President Eisenhower’s $14 Billion Heart Attack
JFK may have had his own checkered medical history, but his predecessor’s health proved far more precarious for the country.
WHY YOU SHOULD CARE
Because a hamburger and a medical error nearly felled the imposing five-star general who helped liberate Europe.
It was a crisp Saturday afternoon in September 1955. The U.S. economy was booming, there were no major crises in the world and the president of the United States, enjoying an approval rating of 79 percent, was on vacation. Then, on the eighth hole of the Cherry Hills Country Club golf course, just outside Denver, Dwight D. Eisenhower, 64, started complaining of indigestion, which he attributed to the hamburger with Bermuda onions he had wolfed down between his morning and afternoon games.
Just 24 hours later, the American people were informed that their war-hero president was in an oxygen tent at Fitzsimons Army Hospital being treated by one of the best cardiologists in the country. And another 24 hours later, on Sept. 26, the bull market that had seen stocks triple on Wall Street in the previous seven years went into a tailspin, the Dow Jones plummeting over 6 percent and losing $14 billion in value by the end of what would prove to be the worst single day for markets since the start of World War II. Eisenhower’s heart attack, however, was just one in a series of major illnesses the seemingly invincible leader would experience during his presidency. And you thought JFK had medical problems.
It would be almost 12 hours before the president was taken to the hospital.
The man who would become Supreme Allied Commander in Europe started smoking when he was a cadet at West Point. By age 59, he had reached a four-pack-a-day habit, when his doctors advised him to cut back. As president, Eisenhower’s primary physical activity was playing golf, something he had plenty of time for on the numerous vacations he enjoyed while in office. “[T]here are so few people who have any real conception of the need and difficulty of keeping ‘fit’ in this position,” the folksy president with the dimpled grin once observed.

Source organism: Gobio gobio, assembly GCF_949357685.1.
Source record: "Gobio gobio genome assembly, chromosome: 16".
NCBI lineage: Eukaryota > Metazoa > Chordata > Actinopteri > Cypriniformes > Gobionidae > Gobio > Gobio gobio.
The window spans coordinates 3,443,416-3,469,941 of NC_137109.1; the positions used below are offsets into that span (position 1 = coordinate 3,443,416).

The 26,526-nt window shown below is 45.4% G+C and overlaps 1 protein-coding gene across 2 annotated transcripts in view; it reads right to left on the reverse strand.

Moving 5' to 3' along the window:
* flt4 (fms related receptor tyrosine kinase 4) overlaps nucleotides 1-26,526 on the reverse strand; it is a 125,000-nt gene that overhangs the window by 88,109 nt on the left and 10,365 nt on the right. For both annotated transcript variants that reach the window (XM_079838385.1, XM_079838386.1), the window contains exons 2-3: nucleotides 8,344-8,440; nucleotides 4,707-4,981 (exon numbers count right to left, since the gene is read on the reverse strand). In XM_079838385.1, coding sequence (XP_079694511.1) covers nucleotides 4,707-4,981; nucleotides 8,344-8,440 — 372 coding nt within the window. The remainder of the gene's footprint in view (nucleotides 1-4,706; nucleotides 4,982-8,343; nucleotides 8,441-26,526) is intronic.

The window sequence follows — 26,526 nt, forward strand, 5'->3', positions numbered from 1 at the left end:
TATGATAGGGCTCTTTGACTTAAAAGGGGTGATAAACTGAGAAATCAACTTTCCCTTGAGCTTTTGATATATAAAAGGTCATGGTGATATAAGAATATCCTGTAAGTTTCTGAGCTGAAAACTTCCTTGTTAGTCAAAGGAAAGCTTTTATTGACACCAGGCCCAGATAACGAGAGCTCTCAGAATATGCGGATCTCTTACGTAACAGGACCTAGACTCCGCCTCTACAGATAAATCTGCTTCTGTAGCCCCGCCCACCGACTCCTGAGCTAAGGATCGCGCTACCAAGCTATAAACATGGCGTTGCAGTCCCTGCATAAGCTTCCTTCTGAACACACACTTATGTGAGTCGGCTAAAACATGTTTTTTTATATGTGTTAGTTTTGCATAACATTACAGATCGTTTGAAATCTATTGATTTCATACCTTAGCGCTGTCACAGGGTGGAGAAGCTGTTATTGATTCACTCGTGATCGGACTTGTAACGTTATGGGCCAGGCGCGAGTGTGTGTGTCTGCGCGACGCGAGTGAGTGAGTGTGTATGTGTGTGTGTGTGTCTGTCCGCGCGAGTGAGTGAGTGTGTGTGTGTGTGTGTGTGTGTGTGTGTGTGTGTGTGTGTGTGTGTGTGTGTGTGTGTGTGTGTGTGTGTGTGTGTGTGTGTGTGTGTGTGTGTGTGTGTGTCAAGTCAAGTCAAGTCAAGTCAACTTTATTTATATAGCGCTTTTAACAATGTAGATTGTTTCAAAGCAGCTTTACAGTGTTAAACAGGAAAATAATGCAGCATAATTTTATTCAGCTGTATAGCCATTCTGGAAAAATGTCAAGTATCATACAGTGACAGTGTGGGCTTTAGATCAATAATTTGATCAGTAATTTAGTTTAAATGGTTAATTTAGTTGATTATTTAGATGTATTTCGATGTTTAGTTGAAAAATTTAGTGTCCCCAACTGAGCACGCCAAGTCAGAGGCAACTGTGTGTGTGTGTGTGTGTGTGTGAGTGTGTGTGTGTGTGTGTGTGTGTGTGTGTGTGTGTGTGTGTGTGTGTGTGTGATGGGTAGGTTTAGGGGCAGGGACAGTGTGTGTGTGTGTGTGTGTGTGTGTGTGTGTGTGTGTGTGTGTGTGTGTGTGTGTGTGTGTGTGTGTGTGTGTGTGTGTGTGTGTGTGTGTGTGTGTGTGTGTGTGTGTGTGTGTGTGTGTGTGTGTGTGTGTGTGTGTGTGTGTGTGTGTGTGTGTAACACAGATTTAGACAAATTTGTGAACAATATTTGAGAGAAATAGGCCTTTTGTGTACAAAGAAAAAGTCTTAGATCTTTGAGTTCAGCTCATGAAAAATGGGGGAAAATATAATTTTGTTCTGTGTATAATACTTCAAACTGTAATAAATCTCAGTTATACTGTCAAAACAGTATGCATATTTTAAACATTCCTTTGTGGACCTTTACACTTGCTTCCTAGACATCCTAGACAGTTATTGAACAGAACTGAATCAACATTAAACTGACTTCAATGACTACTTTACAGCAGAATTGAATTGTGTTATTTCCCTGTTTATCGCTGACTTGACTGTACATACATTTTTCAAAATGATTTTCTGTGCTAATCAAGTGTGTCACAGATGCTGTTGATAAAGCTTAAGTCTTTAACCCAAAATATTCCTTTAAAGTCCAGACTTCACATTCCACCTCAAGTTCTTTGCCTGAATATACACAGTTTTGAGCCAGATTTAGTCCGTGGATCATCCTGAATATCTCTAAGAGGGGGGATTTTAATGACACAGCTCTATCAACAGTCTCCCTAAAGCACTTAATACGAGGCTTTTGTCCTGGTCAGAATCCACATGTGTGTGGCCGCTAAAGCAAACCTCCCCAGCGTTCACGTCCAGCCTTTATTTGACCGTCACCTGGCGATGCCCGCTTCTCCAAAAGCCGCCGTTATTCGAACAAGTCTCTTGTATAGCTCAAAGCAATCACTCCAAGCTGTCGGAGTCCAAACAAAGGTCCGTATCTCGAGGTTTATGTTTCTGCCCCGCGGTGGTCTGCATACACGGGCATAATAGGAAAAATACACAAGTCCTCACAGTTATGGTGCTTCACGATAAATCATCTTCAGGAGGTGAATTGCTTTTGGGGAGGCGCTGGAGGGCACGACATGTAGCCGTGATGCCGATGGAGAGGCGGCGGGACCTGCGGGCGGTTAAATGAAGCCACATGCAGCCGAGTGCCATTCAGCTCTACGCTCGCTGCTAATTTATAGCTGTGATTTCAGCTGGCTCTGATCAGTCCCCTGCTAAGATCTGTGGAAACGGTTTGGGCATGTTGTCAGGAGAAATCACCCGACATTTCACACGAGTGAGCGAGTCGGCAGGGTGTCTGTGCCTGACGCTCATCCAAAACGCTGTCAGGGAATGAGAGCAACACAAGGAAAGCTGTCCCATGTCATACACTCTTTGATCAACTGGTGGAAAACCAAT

By that fateful Saturday in September, Eisenhower had been in Denver for more than five weeks, fishing in the Rocky Mountains and playing golf. The abundant fresh air, however, had not mellowed the president’s infamous temper, which his concerned doctors had watched worsen over his first term in office. On the day of his cardiac event, as Clarence G. Lasby details in Eisenhower’s Heart Attack, the cantankerous commander in chief’s golf game had been interrupted repeatedly by phone calls from Secretary of State John Foster Dulles. Called back to the clubhouse for yet another call from Dulles, the president had become so angry that, as one observer put it, “the veins stood out on his forehead like whipcords.”
That night, after experiencing indigestion, Eisenhower awoke to chest pains around 2 a.m. His personal physician, Maj. Gen. Howard Snyder, was called to the scene and administered an injection of morphine. Amazingly, it would be almost 12 hours before the president was taken to the hospital. At 8 o’clock the following morning, the White House announced that Eisenhower had suffered “digestive upset” in the night; four hours later, it was again claimed that the president’s “indigestion” was not serious.
But as Eisenhower’s chest pains persisted into the afternoon, an electrocardiograph was brought in and recorded an acute myocardial infarction, and at around 2 p.m. the president was finally rushed to the hospital. From his research into the delay, Lasby concludes that “Snyder mistook a coronary thrombosis for a gastrointestinal problem, waited for 10 hours before he recognized his mistake and called for help, and conducted an unremitting cover-up of his error for the rest of his life.”
Things improved from there, and once Eisenhower stabilized in the oxygen tent, he and his advisers decided to head off any panic by being as forthcoming as possible (though they were not aware of Snyder’s potential error). Until Eisenhower left the hospital six weeks later, the American public was kept up to date with the minute details of the president’s progress, up to and including his bowel movements.
Over the next several months, both the market and Eisenhower rebounded. In February 1956, Eisenhower announced that he would run for re-election; despite undergoing surgery in June for an inflammation of the small intestine, he overwhelmingly defeated Adlai Stevenson in one of the most lopsided elections in presidential history. One year after getting re-elected, however, Eisenhower was back in the hospital: He was having trouble completing his sentences, and a team of specialists confirmed that the president had suffered a mild stroke.
Eisenhower would recover again, and even become something of a health and exercise freak in his second term, albeit the stubborn variety who refused to take orders and continued to smoke and indulge in food not on the restrictive diet prescribed for his heart and intestinal problems. It’s believed that after his first heart attack in 1955, Eisenhower suffered at least seven myocardial infarctions and 14 cardiac arrests before he died in 1969 at age 78.
William Sterrett, Eisenhower’s doctor after he retired to a farm in Gettysburg, Pennsylvania, told The New York Times how he once found his famous patient in severe abdominal pain and asked what he had eaten for dinner. “Pig knuckles and sauerkraut,” Ike answered. “Why?” the doctor queried. “’Cause I like it, darn it!’’ the five-star general replied.